I have been somewhat of a Francophile for as long as I can remember. Breton stripes and good butter are beloved in my little world, I have been known to throw rigorously French-themed dinner parties and if I thought I could get away with it, there’s a good chance I would take up wearing a beret. My excitement was therefore understandable when I discovered that there happens to be a highly regarded little bistro serving up country-style French cuisine not too far from Dublin, in Naas.
Determined to amuse my bouche, a trip to Naas seemed a small price to pay so Jules and I decided to sample Vie de Chateaux, which has been named RAI Best Restaurant in Kildare on numerous occasions in its nine years of business thus far. Owned by Frank Amand, a native of Normandy who worked in Patrick Guilbald and managed La Mere Zou for seven years before opening Vie de Chateaux, we were convinced we would be in safe hands.
Having gotten a little lost after pulling up to the picturesque Naas harbour canal on a fantastically sunny afternoon, we managed to find our way to a canopied little premises which revealed itself to be Vie de Chateaux. Quaint and cosy on the outside terrace, we were taken aback by the sleek, plush grey and slate-toned decor inside. Chic and stylish with little French nods like an oversized Roman numeral dotted clock, this space had clearly been recently refurbished with great thought and investment. If this attention to detail and eagerness to impress would carry through to the food we were in for a treat indeed.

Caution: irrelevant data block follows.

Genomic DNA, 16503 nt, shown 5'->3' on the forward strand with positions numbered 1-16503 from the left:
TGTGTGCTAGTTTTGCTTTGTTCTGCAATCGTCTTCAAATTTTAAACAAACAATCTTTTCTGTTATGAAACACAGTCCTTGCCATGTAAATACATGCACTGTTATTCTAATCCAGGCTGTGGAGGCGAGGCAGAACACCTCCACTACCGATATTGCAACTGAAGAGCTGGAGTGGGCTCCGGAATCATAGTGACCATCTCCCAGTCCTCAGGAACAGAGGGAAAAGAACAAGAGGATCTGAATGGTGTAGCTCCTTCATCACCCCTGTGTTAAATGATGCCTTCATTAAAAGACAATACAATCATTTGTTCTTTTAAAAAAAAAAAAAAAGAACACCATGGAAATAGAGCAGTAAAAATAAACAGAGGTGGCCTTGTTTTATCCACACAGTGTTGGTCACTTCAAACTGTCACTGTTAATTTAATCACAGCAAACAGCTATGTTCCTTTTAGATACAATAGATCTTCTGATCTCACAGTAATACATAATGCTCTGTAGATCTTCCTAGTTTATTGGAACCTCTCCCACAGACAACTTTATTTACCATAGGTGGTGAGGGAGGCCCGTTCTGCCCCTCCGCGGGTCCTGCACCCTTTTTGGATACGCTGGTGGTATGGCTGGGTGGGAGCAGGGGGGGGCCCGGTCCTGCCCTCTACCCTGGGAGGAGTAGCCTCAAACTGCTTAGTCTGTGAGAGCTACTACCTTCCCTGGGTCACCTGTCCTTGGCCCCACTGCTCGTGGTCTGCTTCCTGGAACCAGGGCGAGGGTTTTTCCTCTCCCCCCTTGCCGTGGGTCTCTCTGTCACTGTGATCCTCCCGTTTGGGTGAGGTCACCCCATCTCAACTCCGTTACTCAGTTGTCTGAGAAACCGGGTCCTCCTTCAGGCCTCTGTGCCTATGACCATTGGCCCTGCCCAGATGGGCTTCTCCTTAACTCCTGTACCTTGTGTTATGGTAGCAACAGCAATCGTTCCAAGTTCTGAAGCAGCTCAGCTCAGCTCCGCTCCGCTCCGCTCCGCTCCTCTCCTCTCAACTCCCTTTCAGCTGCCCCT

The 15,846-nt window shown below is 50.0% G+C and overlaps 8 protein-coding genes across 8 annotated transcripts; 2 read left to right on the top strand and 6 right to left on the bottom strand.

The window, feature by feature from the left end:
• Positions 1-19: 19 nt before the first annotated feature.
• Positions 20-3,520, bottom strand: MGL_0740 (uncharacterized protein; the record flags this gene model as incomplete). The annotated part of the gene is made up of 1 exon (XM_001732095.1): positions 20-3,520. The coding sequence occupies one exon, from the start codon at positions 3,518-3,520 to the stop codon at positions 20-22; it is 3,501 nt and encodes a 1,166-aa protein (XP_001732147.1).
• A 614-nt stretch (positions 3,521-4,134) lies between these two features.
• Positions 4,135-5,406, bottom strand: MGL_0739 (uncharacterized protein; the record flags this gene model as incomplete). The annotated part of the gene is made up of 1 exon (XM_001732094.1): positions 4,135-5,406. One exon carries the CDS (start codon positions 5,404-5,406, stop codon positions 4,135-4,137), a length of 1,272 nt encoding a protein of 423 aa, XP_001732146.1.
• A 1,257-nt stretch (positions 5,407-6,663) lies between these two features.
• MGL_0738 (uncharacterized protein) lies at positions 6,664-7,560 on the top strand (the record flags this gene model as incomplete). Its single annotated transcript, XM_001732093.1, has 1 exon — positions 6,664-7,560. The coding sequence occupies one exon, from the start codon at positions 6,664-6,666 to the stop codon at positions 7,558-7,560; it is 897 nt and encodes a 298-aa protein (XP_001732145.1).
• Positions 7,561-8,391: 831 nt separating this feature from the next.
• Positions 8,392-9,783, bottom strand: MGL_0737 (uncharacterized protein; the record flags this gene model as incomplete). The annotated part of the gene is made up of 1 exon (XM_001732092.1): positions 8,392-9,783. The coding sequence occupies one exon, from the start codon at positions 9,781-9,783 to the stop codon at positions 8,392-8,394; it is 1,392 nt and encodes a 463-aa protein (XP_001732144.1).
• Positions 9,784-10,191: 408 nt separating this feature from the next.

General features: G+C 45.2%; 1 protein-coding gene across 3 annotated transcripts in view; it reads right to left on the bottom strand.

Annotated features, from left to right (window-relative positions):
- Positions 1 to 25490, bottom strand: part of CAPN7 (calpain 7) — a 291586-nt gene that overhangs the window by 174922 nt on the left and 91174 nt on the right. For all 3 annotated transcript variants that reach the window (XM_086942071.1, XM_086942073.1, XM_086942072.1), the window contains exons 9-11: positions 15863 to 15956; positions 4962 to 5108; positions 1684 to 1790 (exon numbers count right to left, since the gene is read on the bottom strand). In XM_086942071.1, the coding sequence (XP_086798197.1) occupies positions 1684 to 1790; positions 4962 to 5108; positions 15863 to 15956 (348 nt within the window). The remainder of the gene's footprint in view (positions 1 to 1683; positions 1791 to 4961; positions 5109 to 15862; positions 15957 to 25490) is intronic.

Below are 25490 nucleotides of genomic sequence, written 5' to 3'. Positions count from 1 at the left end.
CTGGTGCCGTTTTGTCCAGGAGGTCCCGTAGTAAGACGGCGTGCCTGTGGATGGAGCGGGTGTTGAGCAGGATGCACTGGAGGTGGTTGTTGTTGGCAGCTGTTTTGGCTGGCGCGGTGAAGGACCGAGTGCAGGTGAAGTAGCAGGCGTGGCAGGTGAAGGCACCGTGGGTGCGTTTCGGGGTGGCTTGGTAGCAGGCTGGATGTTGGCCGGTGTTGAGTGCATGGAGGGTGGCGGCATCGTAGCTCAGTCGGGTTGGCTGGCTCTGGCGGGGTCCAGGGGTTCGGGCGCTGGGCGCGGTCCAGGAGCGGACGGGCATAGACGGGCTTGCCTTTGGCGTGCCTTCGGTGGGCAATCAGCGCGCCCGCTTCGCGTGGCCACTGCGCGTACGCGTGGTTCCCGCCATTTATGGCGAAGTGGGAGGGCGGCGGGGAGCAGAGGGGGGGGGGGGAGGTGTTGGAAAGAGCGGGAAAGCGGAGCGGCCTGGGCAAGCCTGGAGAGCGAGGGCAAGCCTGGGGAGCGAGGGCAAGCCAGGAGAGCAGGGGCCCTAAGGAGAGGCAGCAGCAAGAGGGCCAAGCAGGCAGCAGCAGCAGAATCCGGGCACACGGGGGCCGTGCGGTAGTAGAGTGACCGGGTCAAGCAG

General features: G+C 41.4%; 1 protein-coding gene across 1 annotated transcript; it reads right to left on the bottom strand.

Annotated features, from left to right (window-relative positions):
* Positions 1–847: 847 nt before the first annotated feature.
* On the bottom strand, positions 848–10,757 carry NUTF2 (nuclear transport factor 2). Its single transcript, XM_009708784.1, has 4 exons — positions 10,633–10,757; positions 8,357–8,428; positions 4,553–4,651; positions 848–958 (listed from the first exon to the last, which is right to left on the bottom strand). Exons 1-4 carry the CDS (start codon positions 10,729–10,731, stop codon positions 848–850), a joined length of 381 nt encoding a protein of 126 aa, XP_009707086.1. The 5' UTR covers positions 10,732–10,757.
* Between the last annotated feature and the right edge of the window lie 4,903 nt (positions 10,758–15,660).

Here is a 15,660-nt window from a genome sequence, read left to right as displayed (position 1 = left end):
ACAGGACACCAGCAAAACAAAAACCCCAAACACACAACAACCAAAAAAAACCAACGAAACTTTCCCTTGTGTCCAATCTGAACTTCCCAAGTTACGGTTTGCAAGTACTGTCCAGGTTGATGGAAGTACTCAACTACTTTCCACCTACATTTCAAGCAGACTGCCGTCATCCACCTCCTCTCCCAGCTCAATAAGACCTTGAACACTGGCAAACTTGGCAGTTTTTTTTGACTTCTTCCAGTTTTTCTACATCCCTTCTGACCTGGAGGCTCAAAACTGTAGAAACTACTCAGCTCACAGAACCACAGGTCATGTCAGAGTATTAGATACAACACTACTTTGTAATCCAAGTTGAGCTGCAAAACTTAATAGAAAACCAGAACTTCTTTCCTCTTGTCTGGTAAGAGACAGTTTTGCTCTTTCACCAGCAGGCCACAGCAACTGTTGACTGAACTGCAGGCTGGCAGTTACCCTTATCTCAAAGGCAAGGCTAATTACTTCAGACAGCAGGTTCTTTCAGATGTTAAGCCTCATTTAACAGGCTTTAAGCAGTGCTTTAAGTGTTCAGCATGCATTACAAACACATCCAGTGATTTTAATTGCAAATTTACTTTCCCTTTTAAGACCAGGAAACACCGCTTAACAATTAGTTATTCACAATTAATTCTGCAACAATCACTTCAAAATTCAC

Opting to take our leisurely lunch on the terrace to soak up the rare rays of sun with a view of the canal, we were pointed to a specials board alongside an extensive lunch menu with the option three courses from their bistro menu for €25 or an array of more casual lunch dishes, a la carte. I was immediately pleased to see that the menu read like an authentic offering of classics, simple and grounded in French gastronomic tradition.
My desire to be mentally transported to the canals of Annecy drew me towards Le Lapin(€8), a quintessentially French terrine of rabbit with toasted sourdough. A thickly cut, generous tranche of green peppercorn speckled terrine arrived, with canals of jellied flavour swirled through. Rich, rustic and deeply gamey, this was a perfect showcase of what the French do so well, utilising nose to tail ingredients to create dishes which are 100% flavour-orientated. My Irish tastebuds tend to prefer something slightly sweet to cut through fatty indulgence, but here piccalilli (seemingly one of the rare British creations to pass muster with les francaises) was a sharp, pickled counterpoint providing the necessary acidic contrast.
Jules shares my enthusiasm for le fromage and can always be counted on to split a cheeseboard, this time however Le Brie de Meaux (€8) was on offer as a starter and we were intrigued. Described as ‘brie chantilly’, a bowlful of whipped, cloud-like créme was presented topped with a contrasting crumble sitting alongside an artistic display of pear puree, candied walnut, grape and curiously, a poached quail’s egg, which we agreed wasn’t really necessary.
This whipped wonder managed to pack in the depth of flavour and pungency you expect from quality Brie de Meaux with the textural lightness of a feather on the tongue. Finally, a cheese you can comfortably eat by the bowlful with a spoon! While the pear puree tasted more like green apple in sharpness, it was the perfect foil for the dreamy cheese. Food envy is a terrible thing and this dish had me a little green eyed.